High-fat dairy foods contain many potentially anticarcinogenic factors, including conjugated linoleic acid.
Few epidemiologic studies have evaluated high-fat dairy food consumption, and none have evaluated linoleic acid intake, in relation to colorectal cancer risk.
Dr Larsson and colleagues from Sweden conducted a prospective examination in 60,708 women aged 40 to 76 years.
|Increments of 2 servings of high-fat dairy foods/day corresponded to a 13% risk reduction|
|American Journal of Clinical Nutrition|
The researchers assessed the associations of long-term high-fat dairy food consumption and conjugated linoleic acid intake and the incidence of colorectal cancer.
The women's consumption of high-fat dairy foods was assessed at baseline, which was from 1987 to 1990, and again in 1997.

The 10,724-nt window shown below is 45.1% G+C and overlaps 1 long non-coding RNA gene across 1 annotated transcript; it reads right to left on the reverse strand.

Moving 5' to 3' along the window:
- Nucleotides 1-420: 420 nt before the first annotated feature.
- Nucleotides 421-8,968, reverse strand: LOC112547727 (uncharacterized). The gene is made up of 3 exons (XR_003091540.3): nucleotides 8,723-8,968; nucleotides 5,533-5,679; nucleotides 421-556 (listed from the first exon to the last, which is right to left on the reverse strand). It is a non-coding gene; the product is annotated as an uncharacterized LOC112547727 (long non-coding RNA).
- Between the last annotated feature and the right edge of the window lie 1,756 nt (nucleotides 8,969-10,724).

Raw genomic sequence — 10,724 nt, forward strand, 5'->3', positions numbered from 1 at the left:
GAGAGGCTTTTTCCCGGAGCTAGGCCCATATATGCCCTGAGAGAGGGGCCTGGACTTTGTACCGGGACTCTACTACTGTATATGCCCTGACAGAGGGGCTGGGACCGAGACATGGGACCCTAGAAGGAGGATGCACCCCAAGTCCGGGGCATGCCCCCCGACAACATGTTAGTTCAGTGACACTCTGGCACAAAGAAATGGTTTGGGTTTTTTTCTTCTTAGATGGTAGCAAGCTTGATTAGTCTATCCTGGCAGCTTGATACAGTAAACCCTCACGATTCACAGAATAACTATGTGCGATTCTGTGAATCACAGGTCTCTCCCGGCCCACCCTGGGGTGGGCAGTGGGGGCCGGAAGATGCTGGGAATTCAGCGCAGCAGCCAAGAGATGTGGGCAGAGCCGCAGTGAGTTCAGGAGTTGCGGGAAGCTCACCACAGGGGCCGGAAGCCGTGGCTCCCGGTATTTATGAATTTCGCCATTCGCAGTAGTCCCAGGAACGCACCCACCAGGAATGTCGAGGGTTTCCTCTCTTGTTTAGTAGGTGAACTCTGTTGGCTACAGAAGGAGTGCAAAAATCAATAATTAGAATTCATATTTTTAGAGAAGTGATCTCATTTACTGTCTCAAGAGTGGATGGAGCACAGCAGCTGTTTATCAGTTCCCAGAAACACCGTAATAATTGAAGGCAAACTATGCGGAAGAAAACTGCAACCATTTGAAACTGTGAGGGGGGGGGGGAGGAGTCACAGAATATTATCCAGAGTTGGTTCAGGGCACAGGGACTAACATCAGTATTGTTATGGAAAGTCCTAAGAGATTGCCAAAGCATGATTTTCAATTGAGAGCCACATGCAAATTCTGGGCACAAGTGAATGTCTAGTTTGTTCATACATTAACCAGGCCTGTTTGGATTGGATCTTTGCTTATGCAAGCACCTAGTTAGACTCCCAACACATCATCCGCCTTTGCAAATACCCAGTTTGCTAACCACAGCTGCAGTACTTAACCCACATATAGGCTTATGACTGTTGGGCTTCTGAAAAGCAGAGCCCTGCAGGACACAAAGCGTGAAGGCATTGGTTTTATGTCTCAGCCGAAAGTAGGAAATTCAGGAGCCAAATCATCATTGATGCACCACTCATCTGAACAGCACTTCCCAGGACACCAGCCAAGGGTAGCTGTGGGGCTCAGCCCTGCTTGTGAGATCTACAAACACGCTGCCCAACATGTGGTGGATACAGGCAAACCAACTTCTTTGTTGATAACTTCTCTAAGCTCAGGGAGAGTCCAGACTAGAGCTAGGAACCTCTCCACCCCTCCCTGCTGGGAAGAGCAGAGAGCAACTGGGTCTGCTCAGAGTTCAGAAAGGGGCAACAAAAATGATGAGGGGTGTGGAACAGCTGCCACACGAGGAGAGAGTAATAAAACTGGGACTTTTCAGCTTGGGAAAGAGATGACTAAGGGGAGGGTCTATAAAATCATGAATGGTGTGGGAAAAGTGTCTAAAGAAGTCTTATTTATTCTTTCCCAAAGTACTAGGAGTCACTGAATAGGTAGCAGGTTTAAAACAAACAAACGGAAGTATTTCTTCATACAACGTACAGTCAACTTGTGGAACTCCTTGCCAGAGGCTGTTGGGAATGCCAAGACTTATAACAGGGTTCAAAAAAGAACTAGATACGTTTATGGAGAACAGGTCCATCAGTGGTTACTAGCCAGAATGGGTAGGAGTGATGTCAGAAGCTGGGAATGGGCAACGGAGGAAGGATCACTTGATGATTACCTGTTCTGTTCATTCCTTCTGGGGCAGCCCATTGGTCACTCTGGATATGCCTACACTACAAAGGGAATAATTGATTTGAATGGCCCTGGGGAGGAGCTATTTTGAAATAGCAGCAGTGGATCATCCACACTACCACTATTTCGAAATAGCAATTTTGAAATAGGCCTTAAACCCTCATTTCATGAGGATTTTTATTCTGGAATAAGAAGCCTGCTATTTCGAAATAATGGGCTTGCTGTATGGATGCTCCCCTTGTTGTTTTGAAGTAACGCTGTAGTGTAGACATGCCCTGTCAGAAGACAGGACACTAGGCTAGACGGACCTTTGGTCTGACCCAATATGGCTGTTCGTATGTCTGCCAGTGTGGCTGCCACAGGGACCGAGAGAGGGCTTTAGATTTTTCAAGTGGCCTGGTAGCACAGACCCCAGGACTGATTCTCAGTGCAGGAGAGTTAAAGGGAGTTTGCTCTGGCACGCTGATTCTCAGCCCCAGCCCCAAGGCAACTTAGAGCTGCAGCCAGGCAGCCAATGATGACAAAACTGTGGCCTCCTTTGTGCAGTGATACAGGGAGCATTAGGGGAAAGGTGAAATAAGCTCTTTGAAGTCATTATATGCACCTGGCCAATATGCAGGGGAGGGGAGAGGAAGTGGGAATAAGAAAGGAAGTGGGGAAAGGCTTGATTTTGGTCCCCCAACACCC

The team ascertained 798 incident cases of colorectal cancer during an average 15 years of follow-up.
The research team reported that the high-fat dietary foods included whole milk, full-fat cultured milk, cheese, cream, sour cream, and butter.
In the analysis the researchers adjusted for age and other potential confounders.
Women consuming 4 servings of high-fat dairy foods/day had a multivariate rate ratio of colorectal cancer of 0.6 vs women who consumed less than 1 serving/day.
Each increment of 2 servings of high-fat dairy foods/day corresponded to a 13% reduction in the risk of colorectal cancer.
For conjugated linoleic acid, the team noted that the multivariate rate ratio of colorectal cancer in a comparison of the 2 extreme quartiles of intake was 0.7.
Dr Larsson's team concluded, “These prospective data suggest that high intakes of high-fat dairy foods and conjugated linoleic acid may reduce the risk of colorectal cancer.”